Legislative District 17

NJ Spotlight | May 19, 2019 | Primary 2019

The 17th District is made up of five municipalities in Middlesex and Somerset counties: Franklin, Milltown, New Brunswick, North Brunswick, and Piscataway.

This is a Democratic stronghold, with 45 percent of registered voters declaring for the Democratic Party and 11 percent for the Republicans. Most of the rest are unaffiliated.

There is a three-way contest for two Democratic slots. Both incumbent assemblymen are running: Joseph Egan of New Brunswick and Joe Danielsen of Somerset. The challenger is Ron Rivers of North Brunswick.

The Republican slate consists of Patricia Badovinac of Piscataway and Maria Concepcion Powell or New Brunswick.


NJ Spotlight asked all candidates in contested races to fill out a brief survey about themselves and why they are running. This is the response we received from 17th District candidates.


Hometown: North Brunswick

Age: 35

Ron Rivers
Occupation: Nonprofit executive director

Family: Married

Education: B.A. Marketing, Hofstra University; B.A. Management, Hofstra University

Website: https://rivers2019.com

Email/phone: ron@rivers2019.com/(347) 352-6329

Why are you running for the Assembly? I’m running for state Assembly because I know that New Jersey needs innovative, imaginative, and creative leadership to navigate our rapidly changing future.

Our world is changing quickly and requires a proactive approach to be successful. Technologies such as robotics, artificial intelligence, and others present specific challenges to our way of living, but also hold the potential to redefine the human experience. New Jersey needs representation that proactively embraces the new to help redefine what is possible.

This campaign isn’t about politics; it’s about direction. I never imagined I’d be running for office, but it’s clear that New Jersey needs representation that is technologically savvy, highly engaged, transparent, and creative to navigate our uncertain future. Let’s use democracy as it is intended to be used, to build a society that works for all of us.

I am passionate about serving you and our community in a full-time capacity. For these reasons and more I ask for your trust and your vote on June 4 in the Democratic primary election.

What are your three top priorities if elected?

Climate change: This is an issue that transcends politics and is a genuine existential crisis that we must address together. There is no debate as an astounding 97 percent of climate scientists agree that rising global temperatures correlate directly with human activity.

I reject any person or policy that suggests we have plenty of time, that a concentrated and mobilized effort of people and resources cannot solve this problem or the laughable notion that private corporations will solve this issue. It has become too easy to say it’s too hard to solve climate change and if elected to represent you I will make proactively addressing and preparing for climate change an absolute priority.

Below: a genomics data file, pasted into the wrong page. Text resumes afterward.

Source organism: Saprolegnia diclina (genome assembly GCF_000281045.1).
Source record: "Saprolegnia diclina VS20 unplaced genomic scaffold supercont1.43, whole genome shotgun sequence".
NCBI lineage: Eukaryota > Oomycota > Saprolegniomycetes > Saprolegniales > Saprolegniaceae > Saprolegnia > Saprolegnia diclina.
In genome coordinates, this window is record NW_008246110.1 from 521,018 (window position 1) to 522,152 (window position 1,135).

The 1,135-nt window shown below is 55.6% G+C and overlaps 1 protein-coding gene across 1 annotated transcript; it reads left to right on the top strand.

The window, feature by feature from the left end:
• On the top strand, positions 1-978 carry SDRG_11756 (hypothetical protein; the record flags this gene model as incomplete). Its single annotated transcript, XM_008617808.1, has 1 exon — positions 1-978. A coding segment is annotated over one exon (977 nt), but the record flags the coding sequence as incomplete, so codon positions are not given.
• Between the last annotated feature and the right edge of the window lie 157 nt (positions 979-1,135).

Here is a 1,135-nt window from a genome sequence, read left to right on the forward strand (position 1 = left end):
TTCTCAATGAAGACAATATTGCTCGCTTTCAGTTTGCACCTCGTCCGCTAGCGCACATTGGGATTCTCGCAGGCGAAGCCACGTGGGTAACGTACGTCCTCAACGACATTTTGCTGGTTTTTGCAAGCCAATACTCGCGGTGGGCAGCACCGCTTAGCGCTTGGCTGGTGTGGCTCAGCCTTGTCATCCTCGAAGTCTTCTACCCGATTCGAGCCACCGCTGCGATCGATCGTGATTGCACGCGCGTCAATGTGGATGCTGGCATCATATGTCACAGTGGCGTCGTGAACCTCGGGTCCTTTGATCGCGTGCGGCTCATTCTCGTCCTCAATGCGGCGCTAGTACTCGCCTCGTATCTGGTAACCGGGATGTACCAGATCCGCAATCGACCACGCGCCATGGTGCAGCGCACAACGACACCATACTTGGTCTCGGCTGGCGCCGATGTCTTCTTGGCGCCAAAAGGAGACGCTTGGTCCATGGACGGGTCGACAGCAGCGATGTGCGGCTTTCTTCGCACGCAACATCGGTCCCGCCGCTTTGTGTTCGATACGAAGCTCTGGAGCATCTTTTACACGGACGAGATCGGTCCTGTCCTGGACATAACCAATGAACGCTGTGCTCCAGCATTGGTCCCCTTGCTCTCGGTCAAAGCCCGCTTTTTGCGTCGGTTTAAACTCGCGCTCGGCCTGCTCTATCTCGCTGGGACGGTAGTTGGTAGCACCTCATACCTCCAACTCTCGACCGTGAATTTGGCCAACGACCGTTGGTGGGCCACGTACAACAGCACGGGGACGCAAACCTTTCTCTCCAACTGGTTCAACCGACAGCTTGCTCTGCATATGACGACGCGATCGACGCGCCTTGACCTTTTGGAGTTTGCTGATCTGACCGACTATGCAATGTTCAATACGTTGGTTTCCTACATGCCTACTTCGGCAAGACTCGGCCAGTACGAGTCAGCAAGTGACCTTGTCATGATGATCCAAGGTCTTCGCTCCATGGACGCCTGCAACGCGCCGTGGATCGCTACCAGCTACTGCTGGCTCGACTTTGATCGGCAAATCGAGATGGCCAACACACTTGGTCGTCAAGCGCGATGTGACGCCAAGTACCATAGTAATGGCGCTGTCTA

It’s time to start thinking about energy differently in New Jersey. Energy use is essential to the life of every person in New Jersey, and in the U.S. Therefore, it is imperative that we strengthen our approach toward a networked green-energy infrastructure here in the Garden State. Combined with a public ownership model, it is feasible that within the next 10-20 years New Jersey could be operating a near-zero marginal-cost society. The impact of nearly free renewable energy would be profound and benefit every person and organization in the state.

Here is the legislation I will sponsor and fight for:

  • Construction of wind turbines along every mile of New Jersey’s coastline… It is entirely within our means to use that coast to our advantage. Coordinated investment in wind-powered energy is a resource we must use to prepare our state for the inevitable impacts of climate change.
  • Networked energy infrastructure: As technology has shifted so has our understanding of the possible… I propose that New Jersey be the first state to adopt a fully networked green energy infrastructure. That means we retrofit every building with solar panels, network those buildings together, and use battery storage technologies to store and distribute excess energy. In doing this we decentralize our power structures, making every building a power node. This increases New Jersey’s resilience against crisis, will dramatically reduce costs, and democratize our energy generation and distribution within the state.
  • No new fossil fuel projects: According to the International Renewable Energy Agency, energy output for solar and wind is going to surpass fossil fuels by 2020. If we compare equal outputs of solar and wind versus fossil fuels, the cost of the green energy will be cheaper. At their core, green energy technologies are information technologies and info tech are growing exponentially. There is no future or hope for fossil fuels; they are quite literally going obsolete. Investing in fossil fuel infrastructure is the equivalent of spending money on a horse and buggy as your primary vehicle. Even worse, many of our communities will be left to foot the bills when the for-profit energy corporations abandon the projects once they become unprofitable. All energy projects in New Jersey must be 100 percent renewable moving forward. It is by far the most efficient and logical use of our money.